• The Garmin G1000 integrated avionics suite, now including WAAS capability
  • A car-like climate control system (heat and air conditioning) that can be used during all phases of flight, including takeoff and landing
  • Enhancements to the interior
  • LED lights, inside and out

G36_0406

Like early G36s, the latest iteration includes dual alternators, buses, and batteries that eliminate the need for a pneumatic system to drive mechanical gyros. The standby instruments are all electric.

G36_0407

We arrived at the Beechcraft delivery center early on a Friday morning to inspect the airplane and take it for an acceptance flight. That local hop, with a Beech production test pilot along to supervise, went fine in the brisk prairie winds, turning up just a few rattles and cosmetic details that needed attention, which a team at the factory immediately set about correcting. The delivery process involves many steps and much paperwork, so while the owner dealt with all that, I checked the weather and considered the routes I had previously plotted from KBEC to KMLI.

I had hoped to fly a reasonably direct line, with a short dogleg to avoid the airspace around Kansas City (KBEC EMP V10 IRK MZV KMLI), but the weather in the Midwest in December doesn’t respect a pilot’s wishes. And when I fly a new airplane, I insist that the first couple of legs must be flown during the day in VFR weather. After talking to a flight service briefer and analyzing the situation with various computer flight-planning tools, I came up with plan B—aim north first and fly a dogleg to the west and north of a stationary front that blocked the direct path with reports of low ceilings, ice, and freezing rain.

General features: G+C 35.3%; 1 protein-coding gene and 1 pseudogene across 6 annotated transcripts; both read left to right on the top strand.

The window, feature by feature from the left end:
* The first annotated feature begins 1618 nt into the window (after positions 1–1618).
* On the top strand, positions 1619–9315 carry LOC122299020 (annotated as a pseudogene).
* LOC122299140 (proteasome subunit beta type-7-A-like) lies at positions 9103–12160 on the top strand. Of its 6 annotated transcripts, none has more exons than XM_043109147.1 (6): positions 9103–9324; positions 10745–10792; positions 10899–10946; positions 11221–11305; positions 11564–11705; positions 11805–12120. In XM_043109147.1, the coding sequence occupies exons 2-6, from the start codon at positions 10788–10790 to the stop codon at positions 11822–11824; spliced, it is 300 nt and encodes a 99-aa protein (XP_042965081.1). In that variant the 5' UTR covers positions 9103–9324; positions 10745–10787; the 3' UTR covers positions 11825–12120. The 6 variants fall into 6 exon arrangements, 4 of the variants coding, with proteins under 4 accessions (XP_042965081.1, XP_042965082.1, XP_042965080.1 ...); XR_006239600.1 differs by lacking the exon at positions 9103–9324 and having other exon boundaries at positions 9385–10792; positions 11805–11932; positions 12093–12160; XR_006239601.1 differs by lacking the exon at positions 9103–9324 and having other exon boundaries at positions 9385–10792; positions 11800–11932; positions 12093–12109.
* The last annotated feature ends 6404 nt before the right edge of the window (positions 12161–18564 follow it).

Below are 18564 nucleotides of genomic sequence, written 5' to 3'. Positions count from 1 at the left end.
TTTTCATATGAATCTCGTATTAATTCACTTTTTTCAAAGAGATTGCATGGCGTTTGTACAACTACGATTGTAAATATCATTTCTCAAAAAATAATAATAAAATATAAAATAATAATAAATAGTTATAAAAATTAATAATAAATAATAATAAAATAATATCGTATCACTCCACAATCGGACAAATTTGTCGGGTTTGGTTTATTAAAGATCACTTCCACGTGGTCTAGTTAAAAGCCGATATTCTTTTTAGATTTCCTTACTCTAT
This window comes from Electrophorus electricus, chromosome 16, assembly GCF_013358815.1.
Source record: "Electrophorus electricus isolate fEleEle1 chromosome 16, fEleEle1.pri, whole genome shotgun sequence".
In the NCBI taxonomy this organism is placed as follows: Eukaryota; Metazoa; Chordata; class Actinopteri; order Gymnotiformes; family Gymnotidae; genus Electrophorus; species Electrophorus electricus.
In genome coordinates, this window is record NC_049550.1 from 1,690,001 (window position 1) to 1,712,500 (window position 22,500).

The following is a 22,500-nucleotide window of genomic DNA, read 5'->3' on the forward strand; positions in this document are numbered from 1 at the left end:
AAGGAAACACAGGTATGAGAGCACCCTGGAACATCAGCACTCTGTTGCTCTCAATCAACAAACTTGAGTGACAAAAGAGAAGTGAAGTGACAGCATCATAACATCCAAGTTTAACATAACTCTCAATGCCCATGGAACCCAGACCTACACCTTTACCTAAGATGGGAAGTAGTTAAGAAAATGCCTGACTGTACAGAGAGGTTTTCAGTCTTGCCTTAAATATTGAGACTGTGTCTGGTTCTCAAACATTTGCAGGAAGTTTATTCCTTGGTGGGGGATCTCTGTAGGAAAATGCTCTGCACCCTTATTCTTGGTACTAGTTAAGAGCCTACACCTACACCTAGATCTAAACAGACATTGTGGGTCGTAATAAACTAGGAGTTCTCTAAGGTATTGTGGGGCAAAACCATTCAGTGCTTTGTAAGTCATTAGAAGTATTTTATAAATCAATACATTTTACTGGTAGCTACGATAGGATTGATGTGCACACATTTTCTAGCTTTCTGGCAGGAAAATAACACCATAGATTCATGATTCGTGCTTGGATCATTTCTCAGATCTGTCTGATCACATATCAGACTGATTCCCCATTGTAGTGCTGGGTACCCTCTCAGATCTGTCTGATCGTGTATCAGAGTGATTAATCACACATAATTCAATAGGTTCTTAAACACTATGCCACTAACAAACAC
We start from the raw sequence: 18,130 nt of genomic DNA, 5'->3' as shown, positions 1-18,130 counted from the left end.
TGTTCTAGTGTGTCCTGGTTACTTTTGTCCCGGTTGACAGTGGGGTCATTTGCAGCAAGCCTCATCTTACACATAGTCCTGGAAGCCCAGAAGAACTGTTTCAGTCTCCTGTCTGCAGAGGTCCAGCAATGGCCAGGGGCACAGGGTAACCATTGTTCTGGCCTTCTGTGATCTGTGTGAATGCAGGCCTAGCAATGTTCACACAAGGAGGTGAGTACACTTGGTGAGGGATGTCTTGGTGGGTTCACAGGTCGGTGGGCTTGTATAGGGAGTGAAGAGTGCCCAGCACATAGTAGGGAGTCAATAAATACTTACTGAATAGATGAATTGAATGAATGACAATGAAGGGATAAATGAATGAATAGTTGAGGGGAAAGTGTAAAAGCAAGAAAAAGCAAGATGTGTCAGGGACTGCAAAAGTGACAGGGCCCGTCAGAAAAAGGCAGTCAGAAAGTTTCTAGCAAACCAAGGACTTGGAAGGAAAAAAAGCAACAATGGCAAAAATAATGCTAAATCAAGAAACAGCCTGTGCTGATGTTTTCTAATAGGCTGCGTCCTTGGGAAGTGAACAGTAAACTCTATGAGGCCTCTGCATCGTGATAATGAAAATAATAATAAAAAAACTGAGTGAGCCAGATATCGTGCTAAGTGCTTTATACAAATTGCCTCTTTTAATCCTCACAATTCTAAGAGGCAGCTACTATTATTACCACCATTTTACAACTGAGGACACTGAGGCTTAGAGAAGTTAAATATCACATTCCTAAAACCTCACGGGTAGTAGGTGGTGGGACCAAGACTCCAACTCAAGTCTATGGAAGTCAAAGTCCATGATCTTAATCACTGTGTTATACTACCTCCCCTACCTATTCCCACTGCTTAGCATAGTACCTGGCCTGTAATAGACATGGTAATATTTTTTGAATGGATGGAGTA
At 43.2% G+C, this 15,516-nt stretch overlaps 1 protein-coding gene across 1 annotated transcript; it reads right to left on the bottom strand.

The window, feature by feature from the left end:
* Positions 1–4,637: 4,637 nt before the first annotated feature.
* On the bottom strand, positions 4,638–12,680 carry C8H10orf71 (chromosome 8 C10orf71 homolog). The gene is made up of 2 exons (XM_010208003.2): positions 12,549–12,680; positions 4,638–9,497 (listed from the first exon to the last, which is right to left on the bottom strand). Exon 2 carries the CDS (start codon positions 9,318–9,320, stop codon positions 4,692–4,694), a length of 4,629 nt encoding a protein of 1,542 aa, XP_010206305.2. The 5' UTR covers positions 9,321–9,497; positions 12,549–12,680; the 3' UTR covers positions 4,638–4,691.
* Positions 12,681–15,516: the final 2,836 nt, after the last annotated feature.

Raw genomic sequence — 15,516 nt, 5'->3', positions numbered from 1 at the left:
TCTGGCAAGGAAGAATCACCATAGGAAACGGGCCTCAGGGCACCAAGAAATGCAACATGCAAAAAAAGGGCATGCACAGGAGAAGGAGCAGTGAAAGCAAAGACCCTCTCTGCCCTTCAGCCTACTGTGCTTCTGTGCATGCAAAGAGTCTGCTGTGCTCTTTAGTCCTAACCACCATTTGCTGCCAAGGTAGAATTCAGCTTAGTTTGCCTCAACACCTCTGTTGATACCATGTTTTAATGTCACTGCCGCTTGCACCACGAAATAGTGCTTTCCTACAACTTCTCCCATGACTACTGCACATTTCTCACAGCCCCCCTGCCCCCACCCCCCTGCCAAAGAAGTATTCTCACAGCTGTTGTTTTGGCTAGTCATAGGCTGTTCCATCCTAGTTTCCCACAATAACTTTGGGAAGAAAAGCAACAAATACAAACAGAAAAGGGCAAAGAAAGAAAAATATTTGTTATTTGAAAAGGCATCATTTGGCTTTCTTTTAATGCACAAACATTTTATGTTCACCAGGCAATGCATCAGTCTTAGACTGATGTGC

WxRadarFridayPM

The weather at and around KMLI was still good VMC, with a ceiling of 8500 feet and at least six miles visibility, and it was forecast to remain basically unchanged at our ETA, a little after 4:00 p.m. local (sunset was about at 4:30 local time). The good news: we’d have brisk tailwinds helping to speed us along most of the way.

After lunch and many handshakes, the owner and I climbed aboard about 1:30 p.m. MST. Because the new owner, who has spent the last several years flying helicopters, hadn’t had time to get training in the Bonanza or the G1000, I took the controls for the flight to The Quad Cities. I will check him out in the aircraft after I ferry it back to the Pacific Northwest.